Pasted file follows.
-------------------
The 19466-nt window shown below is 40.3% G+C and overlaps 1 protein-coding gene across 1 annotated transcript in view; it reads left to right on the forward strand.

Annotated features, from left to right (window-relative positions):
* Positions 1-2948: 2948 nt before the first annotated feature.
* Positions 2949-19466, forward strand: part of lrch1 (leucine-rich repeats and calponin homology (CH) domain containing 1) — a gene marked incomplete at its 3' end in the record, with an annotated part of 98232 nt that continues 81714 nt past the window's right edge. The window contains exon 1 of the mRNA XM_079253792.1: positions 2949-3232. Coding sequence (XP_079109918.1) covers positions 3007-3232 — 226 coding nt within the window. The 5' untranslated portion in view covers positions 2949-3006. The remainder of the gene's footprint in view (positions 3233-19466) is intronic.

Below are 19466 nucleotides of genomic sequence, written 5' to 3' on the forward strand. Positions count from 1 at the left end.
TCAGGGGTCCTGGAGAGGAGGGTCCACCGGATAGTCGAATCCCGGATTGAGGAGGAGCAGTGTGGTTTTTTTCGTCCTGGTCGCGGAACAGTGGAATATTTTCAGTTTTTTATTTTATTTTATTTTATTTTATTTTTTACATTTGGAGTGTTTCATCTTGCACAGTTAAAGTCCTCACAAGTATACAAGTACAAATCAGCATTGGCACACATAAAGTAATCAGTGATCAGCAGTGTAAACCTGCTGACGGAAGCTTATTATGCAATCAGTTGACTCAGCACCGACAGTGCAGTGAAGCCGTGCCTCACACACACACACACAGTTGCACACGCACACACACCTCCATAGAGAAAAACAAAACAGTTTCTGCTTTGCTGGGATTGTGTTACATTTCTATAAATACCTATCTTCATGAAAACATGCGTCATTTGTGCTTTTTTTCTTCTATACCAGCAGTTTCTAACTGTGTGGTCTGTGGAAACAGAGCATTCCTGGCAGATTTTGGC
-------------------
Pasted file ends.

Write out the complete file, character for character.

The 19466-nt window shown below is 40.3% G+C and overlaps 1 protein-coding gene across 1 annotated transcript in view; it reads left to right on the forward strand.

Annotated features, from left to right (window-relative positions):
* Positions 1-2948: 2948 nt before the first annotated feature.
* Positions 2949-19466, forward strand: part of lrch1 (leucine-rich repeats and calponin homology (CH) domain containing 1) — a gene marked incomplete at its 3' end in the record, with an annotated part of 98232 nt that continues 81714 nt past the window's right edge. The window contains exon 1 of the mRNA XM_079253792.1: positions 2949-3232. Coding sequence (XP_079109918.1) covers positions 3007-3232 — 226 coding nt within the window. The 5' untranslated portion in view covers positions 2949-3006. The remainder of the gene's footprint in view (positions 3233-19466) is intronic.

Below are 19466 nucleotides of genomic sequence, written 5' to 3' on the forward strand. Positions count from 1 at the left end.
TCAGGGGTCCTGGAGAGGAGGGTCCACCGGATAGTCGAATCCCGGATTGAGGAGGAGCAGTGTGGTTTTTTTCGTCCTGGTCGCGGAACAGTGGAATATTTTCAGTTTTTTATTTTATTTTATTTTATTTTATTTTTTACATTTGGAGTGTTTCATCTTGCACAGTTAAAGTCCTCACAAGTATACAAGTACAAATCAGCATTGGCACACATAAAGTAATCAGTGATCAGCAGTGTAAACCTGCTGACGGAAGCTTATTATGCAATCAGTTGACTCAGCACCGACAGTGCAGTGAAGCCGTGCCTCACACACACACACACAGTTGCACACGCACACACACCTCCATAGAGAAAAACAAAACAGTTTCTGCTTTGCTGGGATTGTGTTACATTTCTATAAATACCTATCTTCATGAAAACATGCGTCATTTGTGCTTTTTTTCTTCTATACCAGCAGTTTCTAACTGTGTGGTCTGTGGAAACAGAGCATTCCTGGCAGATTTTGGC